The tension continues on slow burn with “Make It Alright.” I love Joel Hamilton’s lead guitar on this song: so subtle, restrained and sweet, and flavored with just the amount of reverb so that when it moves to the fore from the counterpoint the transition is as smooth as scented silk. One of the lovelier songs on the album, Sasha’s vocal is both plaintive and steady as she tells the story of love gone sour. It’s followed by “Take My Heart,” an ode of longing for a simple life and Sasha’s desire to “feel the love surround me.” The vocals on this track are simply amazing, as Sasha introduces some fabulous harmonies and subtle scat to liven up the soundscape. The only problem I have with this song is I wish it would have ended with a long fade of Sasha using that gorgeous voice as the beautiful instrument it is . . . but I’ll take whatever she can give:
“The Day We Met” is a lovely, softer number where the acoustic guitar is the central instrument and where the scat is subtle and a tiny bit playful. More soothing than sultry, it serves to ease the delicious tension of Aquarius just a tad—a necessary shift because the next song, “Burn,” is one of the hottest songs on the album. The feel of this song reminds me of Peggy Lee’s “Fever,” but with good, solid electric bass and drums instead of double bass and finger snaps. The muted guitar two-note guitar chords occasionally catch the higher notes on the fretboard, indicating that the tension is about to burst. When Sasha does her “ooh ooh ooh” lines on the bridges to the chorus, all I can say if that doesn’t make you wet (ladies) or hard (gentlemen), check your pulse or call the mortician:
The song that really gets my fluids dripping comes next. “Answer Me” is a song with a darker feel and a vocal loaded with glides, blue notes and shifts from simmering heat to kittenish vulnerability that recalls some of the best of Billie Holiday, updated for modern sensibilities:
Any song that comes after that mini-masterpiece would come as a letdown, and at first I found probably explains why I find “José” relatively unsatisfying, but grew to appreciate its subtle arrangement over time. “I Could Be Happy” also lacks the intensity of some of the stronger songs, but the drum roll that opens “Sex Degrees” re-engages the attention and leads to one of the more interesting combinations of melody and lyrics on the entire album, describing a situation where sex is seen as both an expression of essence and something all-too ephemeral:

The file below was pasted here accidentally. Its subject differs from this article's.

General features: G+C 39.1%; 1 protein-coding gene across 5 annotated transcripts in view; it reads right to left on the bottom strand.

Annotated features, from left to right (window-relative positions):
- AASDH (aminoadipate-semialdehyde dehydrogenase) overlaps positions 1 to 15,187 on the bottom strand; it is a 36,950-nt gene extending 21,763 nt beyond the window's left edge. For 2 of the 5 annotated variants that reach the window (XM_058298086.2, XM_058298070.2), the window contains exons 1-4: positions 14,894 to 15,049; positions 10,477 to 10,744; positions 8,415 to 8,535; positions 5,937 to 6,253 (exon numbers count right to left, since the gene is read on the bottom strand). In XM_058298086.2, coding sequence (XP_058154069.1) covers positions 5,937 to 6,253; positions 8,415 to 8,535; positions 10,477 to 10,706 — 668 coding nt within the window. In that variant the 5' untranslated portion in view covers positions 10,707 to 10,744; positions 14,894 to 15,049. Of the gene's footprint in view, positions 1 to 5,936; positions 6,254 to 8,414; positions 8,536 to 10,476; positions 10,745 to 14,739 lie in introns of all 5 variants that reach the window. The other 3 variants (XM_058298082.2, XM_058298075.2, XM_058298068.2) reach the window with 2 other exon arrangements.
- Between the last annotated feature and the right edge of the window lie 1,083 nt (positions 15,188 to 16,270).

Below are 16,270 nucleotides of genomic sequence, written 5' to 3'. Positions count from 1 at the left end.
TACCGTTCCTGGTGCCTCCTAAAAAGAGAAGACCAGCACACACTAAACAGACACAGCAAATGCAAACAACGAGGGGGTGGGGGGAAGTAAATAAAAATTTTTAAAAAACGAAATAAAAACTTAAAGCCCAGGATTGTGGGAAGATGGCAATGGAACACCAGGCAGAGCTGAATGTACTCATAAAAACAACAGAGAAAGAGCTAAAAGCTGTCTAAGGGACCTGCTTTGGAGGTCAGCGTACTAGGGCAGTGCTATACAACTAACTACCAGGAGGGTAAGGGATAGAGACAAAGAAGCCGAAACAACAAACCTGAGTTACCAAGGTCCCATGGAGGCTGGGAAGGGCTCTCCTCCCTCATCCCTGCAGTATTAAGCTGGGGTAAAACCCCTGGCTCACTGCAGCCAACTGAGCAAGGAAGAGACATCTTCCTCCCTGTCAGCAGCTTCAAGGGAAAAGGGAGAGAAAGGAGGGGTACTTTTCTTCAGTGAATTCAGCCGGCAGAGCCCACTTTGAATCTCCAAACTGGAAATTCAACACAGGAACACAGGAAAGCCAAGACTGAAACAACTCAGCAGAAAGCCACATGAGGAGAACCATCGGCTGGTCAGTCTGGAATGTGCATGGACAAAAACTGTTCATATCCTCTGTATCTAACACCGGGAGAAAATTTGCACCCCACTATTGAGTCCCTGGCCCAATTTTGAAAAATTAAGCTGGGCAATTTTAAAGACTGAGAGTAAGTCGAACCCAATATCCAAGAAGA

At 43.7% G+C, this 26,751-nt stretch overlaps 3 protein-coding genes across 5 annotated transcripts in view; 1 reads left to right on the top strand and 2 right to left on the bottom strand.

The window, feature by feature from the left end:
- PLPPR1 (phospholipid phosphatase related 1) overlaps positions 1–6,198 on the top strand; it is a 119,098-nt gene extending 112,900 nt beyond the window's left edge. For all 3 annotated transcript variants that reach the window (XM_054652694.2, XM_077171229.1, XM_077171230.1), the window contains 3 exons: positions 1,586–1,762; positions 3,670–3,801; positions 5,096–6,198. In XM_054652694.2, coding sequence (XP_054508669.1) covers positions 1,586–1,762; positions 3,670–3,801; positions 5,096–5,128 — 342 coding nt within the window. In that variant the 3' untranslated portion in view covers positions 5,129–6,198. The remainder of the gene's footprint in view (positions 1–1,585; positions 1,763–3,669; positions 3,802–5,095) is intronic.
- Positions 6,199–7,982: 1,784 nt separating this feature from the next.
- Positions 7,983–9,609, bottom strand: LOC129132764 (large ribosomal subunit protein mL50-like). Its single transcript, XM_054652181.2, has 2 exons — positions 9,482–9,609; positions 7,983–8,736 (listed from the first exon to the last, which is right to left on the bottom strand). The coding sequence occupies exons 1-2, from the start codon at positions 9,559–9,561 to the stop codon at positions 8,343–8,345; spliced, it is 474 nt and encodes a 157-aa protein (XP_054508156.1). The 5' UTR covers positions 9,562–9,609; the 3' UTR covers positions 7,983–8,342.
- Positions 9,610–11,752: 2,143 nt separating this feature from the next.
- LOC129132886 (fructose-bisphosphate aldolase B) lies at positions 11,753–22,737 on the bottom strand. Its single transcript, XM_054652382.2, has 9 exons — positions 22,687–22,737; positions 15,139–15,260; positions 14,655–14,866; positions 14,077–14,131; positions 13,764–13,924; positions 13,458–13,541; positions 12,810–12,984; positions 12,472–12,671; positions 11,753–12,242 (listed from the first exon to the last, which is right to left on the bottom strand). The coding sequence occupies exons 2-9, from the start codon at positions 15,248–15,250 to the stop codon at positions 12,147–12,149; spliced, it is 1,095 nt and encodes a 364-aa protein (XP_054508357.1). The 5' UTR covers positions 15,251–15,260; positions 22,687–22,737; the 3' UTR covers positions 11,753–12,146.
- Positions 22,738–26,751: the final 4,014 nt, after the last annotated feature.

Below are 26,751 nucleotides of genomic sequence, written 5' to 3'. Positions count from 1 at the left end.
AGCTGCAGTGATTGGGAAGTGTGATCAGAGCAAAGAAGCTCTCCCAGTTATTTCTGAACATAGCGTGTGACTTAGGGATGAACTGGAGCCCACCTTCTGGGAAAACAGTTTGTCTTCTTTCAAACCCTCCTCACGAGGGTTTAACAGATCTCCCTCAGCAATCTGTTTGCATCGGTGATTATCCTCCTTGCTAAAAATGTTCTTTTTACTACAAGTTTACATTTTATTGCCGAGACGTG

Sex degrees of separation
It’s just a matter of time
We’ll screw our way to salvation
until we find
You’re always saying goodbye
holds the key
In to a space that we went once
Let love be (2)
“Family” ends the album with a longing for the continuity of family, the experience that creates little family members or both. Certainly the bounciest number on Aquarius, it works because the melody is catchy, the band is tight and Sasha could probably sing the phone book and I’d be perfectly content.
Sensuality aside, what I appreciate most about Sasha Dobson is that her music feels genuine. When I listen to Aquarius, I hear a person finding herself and becoming who she wants to be. With her natural talent, commitment to her art and fundamental sincerity, I look forward to following her on her musical journey as it unfolds over the coming years.
I used to be an ardent admirer of Stuart Murdoch of Belle & Sebastian fame. Sigh. Such a fine songwriter! The Boy with the Arab Strap was one of my favorite albums of all time and I didn’t miss Isobel or the alt-Stuart when they decided to split. I loved The Life Pursuit, too!
Then Stu got a spread in the New York Times Sunday Magazine and started to believe he was as great as they said he was and became yet another pretentious musician with a pretentious fan base (who insist on describing Belle & Sebastian’s music as “art,” the kiss of death for any band).
Anyway, Murdoch’s demise left me a-yearning for something from Bonny Scotland, which led me to stumble upon Admiral Fallow. This is a more folk-influenced band with delightfully intense Scottish accents who have been playing second fiddle to bands like Belle & Sebastian for a few years. I downloaded a copy of their latest release, Tree Bursts in Snow, and I am here to make my official pronouncement about its worth.
Definitely worth it and then some!